MEEKS: Maxine agrees with that.

HARLOW: Let me ask you finally about just diversity and leadership. The only African-American in House leadership right now is Jim Clyburn. And you have said people make an assumption that you can only have one African-American in leadership and that doesn't make sense. Is Democratic House leadership too old and too white?

MEEKS: I think that what we are now, we are primed for the present and for the future.

HARLOW: But is it -- just to that point, I mean, when you look at it, is it too old and is it too white?

MEEKS: Right now you have Nancy Pelosi, Steny Hoyer and Jim Clyburn. A woman, a white man and an African-American male. And when you look at what's coming behind it whether it is in the chair, the Democratic caucus, whether it was the assistant leader position, whether it was the vice chair, you know, you see some young energetic folks.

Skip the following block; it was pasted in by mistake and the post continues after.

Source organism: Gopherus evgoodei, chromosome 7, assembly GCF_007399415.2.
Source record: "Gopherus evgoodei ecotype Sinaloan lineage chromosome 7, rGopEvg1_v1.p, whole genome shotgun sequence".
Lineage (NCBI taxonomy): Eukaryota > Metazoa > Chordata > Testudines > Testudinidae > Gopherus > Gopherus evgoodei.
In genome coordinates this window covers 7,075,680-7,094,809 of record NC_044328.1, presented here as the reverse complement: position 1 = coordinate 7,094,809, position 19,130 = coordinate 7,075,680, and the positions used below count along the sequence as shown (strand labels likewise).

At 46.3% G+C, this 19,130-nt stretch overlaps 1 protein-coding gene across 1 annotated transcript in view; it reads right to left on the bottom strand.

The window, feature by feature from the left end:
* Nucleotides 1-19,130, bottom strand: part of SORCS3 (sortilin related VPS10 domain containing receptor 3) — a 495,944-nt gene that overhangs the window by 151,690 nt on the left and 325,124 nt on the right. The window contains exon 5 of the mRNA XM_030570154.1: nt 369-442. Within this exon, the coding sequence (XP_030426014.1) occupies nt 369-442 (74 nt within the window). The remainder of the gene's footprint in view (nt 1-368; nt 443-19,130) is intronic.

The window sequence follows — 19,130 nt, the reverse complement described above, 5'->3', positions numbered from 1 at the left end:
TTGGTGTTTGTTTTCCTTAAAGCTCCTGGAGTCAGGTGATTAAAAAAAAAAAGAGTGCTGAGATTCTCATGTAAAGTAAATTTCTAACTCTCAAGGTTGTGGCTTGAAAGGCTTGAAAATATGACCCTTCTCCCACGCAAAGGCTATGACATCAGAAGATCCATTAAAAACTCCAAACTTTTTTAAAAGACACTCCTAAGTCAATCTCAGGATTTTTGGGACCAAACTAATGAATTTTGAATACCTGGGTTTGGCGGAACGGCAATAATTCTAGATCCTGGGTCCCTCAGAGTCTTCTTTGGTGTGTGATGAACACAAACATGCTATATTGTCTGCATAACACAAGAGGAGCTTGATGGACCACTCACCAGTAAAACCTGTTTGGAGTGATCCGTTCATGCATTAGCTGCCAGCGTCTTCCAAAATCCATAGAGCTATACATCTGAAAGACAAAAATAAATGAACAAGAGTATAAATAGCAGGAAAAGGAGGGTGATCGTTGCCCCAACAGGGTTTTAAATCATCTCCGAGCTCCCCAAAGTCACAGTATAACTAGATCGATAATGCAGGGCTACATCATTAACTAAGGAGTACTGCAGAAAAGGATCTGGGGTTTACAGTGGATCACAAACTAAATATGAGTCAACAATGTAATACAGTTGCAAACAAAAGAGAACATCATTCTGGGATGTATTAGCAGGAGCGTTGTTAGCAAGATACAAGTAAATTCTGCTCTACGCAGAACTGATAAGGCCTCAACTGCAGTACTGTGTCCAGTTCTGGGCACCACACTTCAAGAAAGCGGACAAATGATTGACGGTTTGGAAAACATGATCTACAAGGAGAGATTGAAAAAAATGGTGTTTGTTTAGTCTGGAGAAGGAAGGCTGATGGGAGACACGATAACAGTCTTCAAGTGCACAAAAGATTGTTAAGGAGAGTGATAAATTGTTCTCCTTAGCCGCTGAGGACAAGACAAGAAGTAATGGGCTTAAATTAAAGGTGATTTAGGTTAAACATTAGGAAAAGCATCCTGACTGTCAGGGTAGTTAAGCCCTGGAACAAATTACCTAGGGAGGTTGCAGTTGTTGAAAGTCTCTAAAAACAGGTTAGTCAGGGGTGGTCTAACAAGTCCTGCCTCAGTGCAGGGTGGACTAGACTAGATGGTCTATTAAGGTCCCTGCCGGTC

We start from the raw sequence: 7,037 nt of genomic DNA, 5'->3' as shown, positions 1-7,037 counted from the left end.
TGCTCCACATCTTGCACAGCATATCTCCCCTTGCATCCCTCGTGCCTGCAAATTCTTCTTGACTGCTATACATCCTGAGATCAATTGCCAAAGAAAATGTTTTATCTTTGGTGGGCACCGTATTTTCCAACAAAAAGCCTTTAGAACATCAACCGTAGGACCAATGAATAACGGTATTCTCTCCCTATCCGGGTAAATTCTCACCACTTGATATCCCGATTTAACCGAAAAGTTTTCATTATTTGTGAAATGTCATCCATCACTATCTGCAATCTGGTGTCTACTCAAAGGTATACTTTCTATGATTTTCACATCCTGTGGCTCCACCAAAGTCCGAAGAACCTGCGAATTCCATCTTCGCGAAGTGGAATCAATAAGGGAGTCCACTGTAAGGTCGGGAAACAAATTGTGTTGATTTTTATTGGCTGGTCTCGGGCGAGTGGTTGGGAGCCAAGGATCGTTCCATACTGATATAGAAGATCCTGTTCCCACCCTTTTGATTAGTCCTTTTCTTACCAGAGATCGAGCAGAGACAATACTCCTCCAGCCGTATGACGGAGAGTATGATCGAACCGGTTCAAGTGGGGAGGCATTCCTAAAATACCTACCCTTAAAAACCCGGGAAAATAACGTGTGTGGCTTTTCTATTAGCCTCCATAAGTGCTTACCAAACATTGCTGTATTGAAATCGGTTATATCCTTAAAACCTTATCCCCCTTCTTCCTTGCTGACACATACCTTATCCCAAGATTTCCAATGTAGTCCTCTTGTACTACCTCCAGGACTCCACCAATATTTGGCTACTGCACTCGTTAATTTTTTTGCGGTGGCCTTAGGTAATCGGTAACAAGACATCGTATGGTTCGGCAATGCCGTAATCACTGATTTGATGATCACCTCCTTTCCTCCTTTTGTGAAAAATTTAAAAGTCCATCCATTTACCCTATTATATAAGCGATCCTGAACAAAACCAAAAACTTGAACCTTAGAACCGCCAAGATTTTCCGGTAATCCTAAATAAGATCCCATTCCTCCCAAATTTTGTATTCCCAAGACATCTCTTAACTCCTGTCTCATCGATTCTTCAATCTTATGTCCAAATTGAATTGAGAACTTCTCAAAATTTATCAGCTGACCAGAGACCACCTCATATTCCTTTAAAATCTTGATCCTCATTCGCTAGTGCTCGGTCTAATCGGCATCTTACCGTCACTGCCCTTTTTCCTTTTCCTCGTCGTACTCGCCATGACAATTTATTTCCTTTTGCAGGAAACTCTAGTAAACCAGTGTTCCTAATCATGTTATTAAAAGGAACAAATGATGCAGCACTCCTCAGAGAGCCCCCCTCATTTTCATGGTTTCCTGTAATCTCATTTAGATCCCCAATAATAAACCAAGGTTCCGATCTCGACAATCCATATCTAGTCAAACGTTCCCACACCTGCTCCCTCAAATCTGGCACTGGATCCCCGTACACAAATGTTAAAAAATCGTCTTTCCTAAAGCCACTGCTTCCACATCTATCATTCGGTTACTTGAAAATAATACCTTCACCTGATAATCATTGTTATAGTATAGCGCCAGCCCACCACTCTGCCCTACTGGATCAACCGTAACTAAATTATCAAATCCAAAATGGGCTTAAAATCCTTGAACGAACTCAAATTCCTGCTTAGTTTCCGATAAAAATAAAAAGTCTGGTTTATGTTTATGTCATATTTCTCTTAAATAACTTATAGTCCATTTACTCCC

[10:25:15] So I like where we are as a Democratic Party. We are ready for now. We look at the issues that we were dealing with and the position that we are in now, it's because of that current leadership. If you look at where we are laying the foundation for the future or watch the elections that take place next week and the other leadership positions and you'll see it will be reflective of us in the conference and be reflective of how we can be successful in the future.

HARLOW: All right. We will watch. Who is making the turkey in your household?

MEEKS: My wife.


HARLOW: Lucky man. All right, Congressman, have a nice Thanksgiving. Thank you.

MEEKS: You too.


SCIUTTO: Coming up, Facebook CEO Mark Zuckerberg defiant in the face of criticism that the social media giant has not done enough to stop the spread of hate speech and fake news. The CNN exclusive interview next.